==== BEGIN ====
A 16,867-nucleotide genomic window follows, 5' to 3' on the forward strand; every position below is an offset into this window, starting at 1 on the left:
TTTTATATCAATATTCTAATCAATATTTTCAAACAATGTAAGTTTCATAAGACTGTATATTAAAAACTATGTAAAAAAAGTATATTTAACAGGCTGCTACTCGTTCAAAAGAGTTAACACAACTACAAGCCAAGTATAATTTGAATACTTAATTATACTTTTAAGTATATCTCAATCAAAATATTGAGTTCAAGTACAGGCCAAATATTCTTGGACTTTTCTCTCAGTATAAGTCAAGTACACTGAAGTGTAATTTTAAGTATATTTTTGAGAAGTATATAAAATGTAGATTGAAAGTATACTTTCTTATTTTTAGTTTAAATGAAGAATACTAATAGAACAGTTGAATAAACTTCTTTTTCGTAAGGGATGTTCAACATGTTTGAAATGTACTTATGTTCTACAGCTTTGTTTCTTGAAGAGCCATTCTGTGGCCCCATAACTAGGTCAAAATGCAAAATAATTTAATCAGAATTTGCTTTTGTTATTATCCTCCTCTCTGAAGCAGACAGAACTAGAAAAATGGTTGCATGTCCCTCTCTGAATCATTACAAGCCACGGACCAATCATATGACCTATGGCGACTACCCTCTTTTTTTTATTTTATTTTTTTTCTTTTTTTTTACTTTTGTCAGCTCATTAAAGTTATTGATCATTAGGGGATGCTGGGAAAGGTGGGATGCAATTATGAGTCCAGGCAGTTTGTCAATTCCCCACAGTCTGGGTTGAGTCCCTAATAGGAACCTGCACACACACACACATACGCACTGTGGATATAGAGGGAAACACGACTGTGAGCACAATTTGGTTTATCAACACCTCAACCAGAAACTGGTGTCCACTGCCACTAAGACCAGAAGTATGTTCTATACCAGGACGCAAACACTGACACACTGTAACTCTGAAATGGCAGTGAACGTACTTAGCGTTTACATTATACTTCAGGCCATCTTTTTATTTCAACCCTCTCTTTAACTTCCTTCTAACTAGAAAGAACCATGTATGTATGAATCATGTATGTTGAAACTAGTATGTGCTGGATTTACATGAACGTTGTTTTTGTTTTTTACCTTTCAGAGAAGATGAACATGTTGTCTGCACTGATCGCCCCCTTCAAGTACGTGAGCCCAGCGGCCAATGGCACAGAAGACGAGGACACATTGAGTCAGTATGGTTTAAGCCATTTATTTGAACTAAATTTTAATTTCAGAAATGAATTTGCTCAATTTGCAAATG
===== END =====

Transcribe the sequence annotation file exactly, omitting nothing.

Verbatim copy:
A 16,867-nucleotide genomic window follows, 5' to 3' on the forward strand; every position below is an offset into this window, starting at 1 on the left:
TTTTATATCAATATTCTAATCAATATTTTCAAACAATGTAAGTTTCATAAGACTGTATATTAAAAACTATGTAAAAAAAGTATATTTAACAGGCTGCTACTCGTTCAAAAGAGTTAACACAACTACAAGCCAAGTATAATTTGAATACTTAATTATACTTTTAAGTATATCTCAATCAAAATATTGAGTTCAAGTACAGGCCAAATATTCTTGGACTTTTCTCTCAGTATAAGTCAAGTACACTGAAGTGTAATTTTAAGTATATTTTTGAGAAGTATATAAAATGTAGATTGAAAGTATACTTTCTTATTTTTAGTTTAAATGAAGAATACTAATAGAACAGTTGAATAAACTTCTTTTTCGTAAGGGATGTTCAACATGTTTGAAATGTACTTATGTTCTACAGCTTTGTTTCTTGAAGAGCCATTCTGTGGCCCCATAACTAGGTCAAAATGCAAAATAATTTAATCAGAATTTGCTTTTGTTATTATCCTCCTCTCTGAAGCAGACAGAACTAGAAAAATGGTTGCATGTCCCTCTCTGAATCATTACAAGCCACGGACCAATCATATGACCTATGGCGACTACCCTCTTTTTTTTATTTTATTTTTTTTCTTTTTTTTTACTTTTGTCAGCTCATTAAAGTTATTGATCATTAGGGGATGCTGGGAAAGGTGGGATGCAATTATGAGTCCAGGCAGTTTGTCAATTCCCCACAGTCTGGGTTGAGTCCCTAATAGGAACCTGCACACACACACACATACGCACTGTGGATATAGAGGGAAACACGACTGTGAGCACAATTTGGTTTATCAACACCTCAACCAGAAACTGGTGTCCACTGCCACTAAGACCAGAAGTATGTTCTATACCAGGACGCAAACACTGACACACTGTAACTCTGAAATGGCAGTGAACGTACTTAGCGTTTACATTATACTTCAGGCCATCTTTTTATTTCAACCCTCTCTTTAACTTCCTTCTAACTAGAAAGAACCATGTATGTATGAATCATGTATGTTGAAACTAGTATGTGCTGGATTTACATGAACGTTGTTTTTGTTTTTTACCTTTCAGAGAAGATGAACATGTTGTCTGCACTGATCGCCCCCTTCAAGTACGTGAGCCCAGCGGCCAATGGCACAGAAGACGAGGACACATTGAGTCAGTATGGTTTAAGCCATTTATTTGAACTAAATTTTAATTTCAGAAATGAATTTGCTCAATTTGCAAATG